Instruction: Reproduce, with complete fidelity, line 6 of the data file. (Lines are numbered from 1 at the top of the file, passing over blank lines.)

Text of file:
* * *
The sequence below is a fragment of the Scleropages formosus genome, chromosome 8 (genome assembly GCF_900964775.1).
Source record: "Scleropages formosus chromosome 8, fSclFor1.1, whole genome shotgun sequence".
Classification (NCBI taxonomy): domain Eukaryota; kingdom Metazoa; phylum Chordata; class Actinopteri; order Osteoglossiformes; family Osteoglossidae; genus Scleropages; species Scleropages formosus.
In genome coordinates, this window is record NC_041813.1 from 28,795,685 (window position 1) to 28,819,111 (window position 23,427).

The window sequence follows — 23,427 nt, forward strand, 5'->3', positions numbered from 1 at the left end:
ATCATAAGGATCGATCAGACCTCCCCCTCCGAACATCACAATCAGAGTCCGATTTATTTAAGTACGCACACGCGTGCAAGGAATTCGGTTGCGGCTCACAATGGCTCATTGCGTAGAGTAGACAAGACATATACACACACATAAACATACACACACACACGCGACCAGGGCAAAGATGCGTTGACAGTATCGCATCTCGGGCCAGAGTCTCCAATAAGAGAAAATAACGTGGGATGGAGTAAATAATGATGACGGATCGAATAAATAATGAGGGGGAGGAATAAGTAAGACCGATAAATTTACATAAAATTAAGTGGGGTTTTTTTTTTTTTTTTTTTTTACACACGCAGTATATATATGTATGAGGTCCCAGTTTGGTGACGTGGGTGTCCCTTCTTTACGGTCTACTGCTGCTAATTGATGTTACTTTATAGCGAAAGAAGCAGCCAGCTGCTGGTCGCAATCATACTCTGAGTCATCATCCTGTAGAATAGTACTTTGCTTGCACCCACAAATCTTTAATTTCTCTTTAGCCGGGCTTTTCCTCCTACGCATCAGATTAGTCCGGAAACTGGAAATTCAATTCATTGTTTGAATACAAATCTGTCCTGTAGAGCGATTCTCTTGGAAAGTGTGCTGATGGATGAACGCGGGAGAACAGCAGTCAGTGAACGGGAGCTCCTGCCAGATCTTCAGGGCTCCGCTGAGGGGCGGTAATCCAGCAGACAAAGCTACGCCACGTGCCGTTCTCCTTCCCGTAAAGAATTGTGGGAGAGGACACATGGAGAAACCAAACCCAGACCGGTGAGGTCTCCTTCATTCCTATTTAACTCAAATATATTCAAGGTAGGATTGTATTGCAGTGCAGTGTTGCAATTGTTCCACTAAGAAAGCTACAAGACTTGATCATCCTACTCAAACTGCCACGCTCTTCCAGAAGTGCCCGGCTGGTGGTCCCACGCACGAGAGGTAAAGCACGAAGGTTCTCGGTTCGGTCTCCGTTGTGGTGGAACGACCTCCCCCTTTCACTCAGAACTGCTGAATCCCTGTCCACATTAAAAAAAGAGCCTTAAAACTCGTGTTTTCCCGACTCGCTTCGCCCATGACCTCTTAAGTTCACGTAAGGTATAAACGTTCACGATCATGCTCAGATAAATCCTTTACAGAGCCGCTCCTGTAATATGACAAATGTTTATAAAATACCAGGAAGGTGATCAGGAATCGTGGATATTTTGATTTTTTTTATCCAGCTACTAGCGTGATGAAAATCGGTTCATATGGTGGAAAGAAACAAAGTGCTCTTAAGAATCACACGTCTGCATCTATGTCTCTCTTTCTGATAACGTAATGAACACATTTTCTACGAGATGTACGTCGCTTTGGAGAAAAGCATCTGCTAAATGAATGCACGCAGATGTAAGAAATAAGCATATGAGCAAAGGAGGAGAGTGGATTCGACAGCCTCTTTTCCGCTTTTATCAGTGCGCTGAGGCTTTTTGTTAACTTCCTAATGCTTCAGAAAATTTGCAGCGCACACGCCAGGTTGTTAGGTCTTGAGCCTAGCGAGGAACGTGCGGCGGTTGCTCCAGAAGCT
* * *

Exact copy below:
ATCATAAGGATCGATCAGACCTCCCCCTCCGAACATCACAATCAGAGTCCGATTTATTTAAGTACGCACACGCGTGCAAGGAATTCGGTTGCGGCTCACAATGGCTCATTGCGTAGAGTAGACAAGACATATACACACACATAAACATACACACACACACGCGACCAGGGCAAAGATGCGTTGACAGTATCGCATCTCGGGCCAGAGTCTCCAATAAGAGAAAATAACGTGGGATGGAGTAAATAATGATGACGGATCGAATAAATAATGAGGGGGAGGAATAAGTAAGACCGATAAATTTACATAAAATTAAGTGGGGTTTTTTTTTTTTTTTTTTTTTACACACGCAGTATATATATGTATGAGGTCCCAGTTTGGTGACGTGGGTGTCCCTTCTTTACGGTCTACTGCTGCTAATTGATGTTACTTTATAGCGAAAGAAGCAGCCAGCTGCTGGTCGCAATCATACTCTGAGTCATCATCCTGTAGAATAGTACTTTGCTTGCACCCACAAATCTTTAATTTCTCTTTAGCCGGGCTTTTCCTCCTACGCATCAGATTAGTCCGGAAACTGGAAATTCAATTCATTGTTTGAATACAAATCTGTCCTGTAGAGCGATTCTCTTGGAAAGTGTGCTGATGGATGAACGCGGGAGAACAGCAGTCAGTGAACGGGAGCTCCTGCCAGATCTTCAGGGCTCCGCTGAGGGGCGGTAATCCAGCAGACAAAGCTACGCCACGTGCCGTTCTCCTTCCCGTAAAGAATTGTGGGAGAGGACACATGGAGAAACCAAACCCAGACCGGTGAGGTCTCCTTCATTCCTATTTAACTCAAATATATTCAAGGTAGGATTGTATTGCAGTGCAGTGTTGCAATTGTTCCACTAAGAAAGCTACAAGACTTGATCATCCTACTCAAACTGCCACGCTCTTCCAGAAGTGCCCGGCTGGTGGTCCCACGCACGAGAGGTAAAGCACGAAGGTTCTCGGTTCGGTCTCCGTTGTGGTGGAACGACCTCCCCCTTTCACTCAGAACTGCTGAATCCCTGTCCACATTAAAAAAAGAGCCTTAAAACTCGTGTTTTCCCGACTCGCTTCGCCCATGACCTCTTAAGTTCACGTAAGGTATAAACGTTCACGATCATGCTCAGATAAATCCTTTACAGAGCCGCTCCTGTAATATGACAAATGTTTATAAAATACCAGGAAGGTGATCAGGAATCGTGGATATTTTGATTTTTTTTATCCAGCTACTAGCGTGATGAAAATCGGTTCATATGGTGGAAAGAAACAAAGTGCTCTTAAGAATCACACGTCTGCATCTATGTCTCTCTTTCTGATAACGTAATGAACACATTTTCTACGAGATGTACGTCGCTTTGGAGAAAAGCATCTGCTAAATGAATGCACGCAGATGTAAGAAATAAGCATATGAGCAAAGGAGGAGAGTGGATTCGACAGCCTCTTTTCCGCTTTTATCAGTGCGCTGAGGCTTTTTGTTAACTTCCTAATGCTTCAGAAAATTTGCAGCGCACACGCCAGGTTGTTAGGTCTTGAGCCTAGCGAGGAACGTGCGGCGGTTGCTCCAGAAGCT